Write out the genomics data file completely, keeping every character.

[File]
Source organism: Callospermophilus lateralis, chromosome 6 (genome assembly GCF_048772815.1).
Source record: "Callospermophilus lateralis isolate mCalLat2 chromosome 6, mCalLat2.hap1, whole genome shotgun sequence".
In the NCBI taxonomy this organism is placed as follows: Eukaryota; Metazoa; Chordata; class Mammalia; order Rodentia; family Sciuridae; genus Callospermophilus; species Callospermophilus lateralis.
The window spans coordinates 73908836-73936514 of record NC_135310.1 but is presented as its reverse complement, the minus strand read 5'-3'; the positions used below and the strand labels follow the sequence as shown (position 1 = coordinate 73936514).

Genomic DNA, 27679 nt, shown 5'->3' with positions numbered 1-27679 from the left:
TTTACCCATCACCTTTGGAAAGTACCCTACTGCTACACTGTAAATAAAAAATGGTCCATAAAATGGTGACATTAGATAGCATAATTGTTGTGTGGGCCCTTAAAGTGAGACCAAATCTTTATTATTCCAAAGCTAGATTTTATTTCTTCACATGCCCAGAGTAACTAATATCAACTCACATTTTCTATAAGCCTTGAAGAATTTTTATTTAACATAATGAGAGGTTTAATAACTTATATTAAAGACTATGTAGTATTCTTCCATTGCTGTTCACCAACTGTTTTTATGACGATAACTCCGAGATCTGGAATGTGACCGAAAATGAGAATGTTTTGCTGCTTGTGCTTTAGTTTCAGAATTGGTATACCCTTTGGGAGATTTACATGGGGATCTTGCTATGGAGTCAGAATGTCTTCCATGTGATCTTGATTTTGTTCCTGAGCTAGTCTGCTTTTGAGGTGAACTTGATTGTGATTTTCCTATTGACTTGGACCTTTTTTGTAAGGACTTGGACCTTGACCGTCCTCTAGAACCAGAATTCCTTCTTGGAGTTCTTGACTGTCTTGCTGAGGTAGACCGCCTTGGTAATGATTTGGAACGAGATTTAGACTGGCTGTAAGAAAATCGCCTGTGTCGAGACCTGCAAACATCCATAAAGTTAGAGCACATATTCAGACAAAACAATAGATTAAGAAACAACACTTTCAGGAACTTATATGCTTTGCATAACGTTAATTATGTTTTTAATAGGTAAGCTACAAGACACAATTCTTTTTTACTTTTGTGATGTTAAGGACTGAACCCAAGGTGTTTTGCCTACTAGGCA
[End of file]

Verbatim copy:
Source organism: Callospermophilus lateralis, chromosome 6 (genome assembly GCF_048772815.1).
Source record: "Callospermophilus lateralis isolate mCalLat2 chromosome 6, mCalLat2.hap1, whole genome shotgun sequence".
In the NCBI taxonomy this organism is placed as follows: Eukaryota; Metazoa; Chordata; class Mammalia; order Rodentia; family Sciuridae; genus Callospermophilus; species Callospermophilus lateralis.
The window spans coordinates 73908836-73936514 of record NC_135310.1 but is presented as its reverse complement, the minus strand read 5'-3'; the positions used below and the strand labels follow the sequence as shown (position 1 = coordinate 73936514).

Genomic DNA, 27679 nt, shown 5'->3' with positions numbered 1-27679 from the left:
TTTACCCATCACCTTTGGAAAGTACCCTACTGCTACACTGTAAATAAAAAATGGTCCATAAAATGGTGACATTAGATAGCATAATTGTTGTGTGGGCCCTTAAAGTGAGACCAAATCTTTATTATTCCAAAGCTAGATTTTATTTCTTCACATGCCCAGAGTAACTAATATCAACTCACATTTTCTATAAGCCTTGAAGAATTTTTATTTAACATAATGAGAGGTTTAATAACTTATATTAAAGACTATGTAGTATTCTTCCATTGCTGTTCACCAACTGTTTTTATGACGATAACTCCGAGATCTGGAATGTGACCGAAAATGAGAATGTTTTGCTGCTTGTGCTTTAGTTTCAGAATTGGTATACCCTTTGGGAGATTTACATGGGGATCTTGCTATGGAGTCAGAATGTCTTCCATGTGATCTTGATTTTGTTCCTGAGCTAGTCTGCTTTTGAGGTGAACTTGATTGTGATTTTCCTATTGACTTGGACCTTTTTTGTAAGGACTTGGACCTTGACCGTCCTCTAGAACCAGAATTCCTTCTTGGAGTTCTTGACTGTCTTGCTGAGGTAGACCGCCTTGGTAATGATTTGGAACGAGATTTAGACTGGCTGTAAGAAAATCGCCTGTGTCGAGACCTGCAAACATCCATAAAGTTAGAGCACATATTCAGACAAAACAATAGATTAAGAAACAACACTTTCAGGAACTTATATGCTTTGCATAACGTTAATTATGTTTTTAATAGGTAAGCTACAAGACACAATTCTTTTTTACTTTTGTGATGTTAAGGACTGAACCCAAGGTGTTTTGCCTACTAGGCA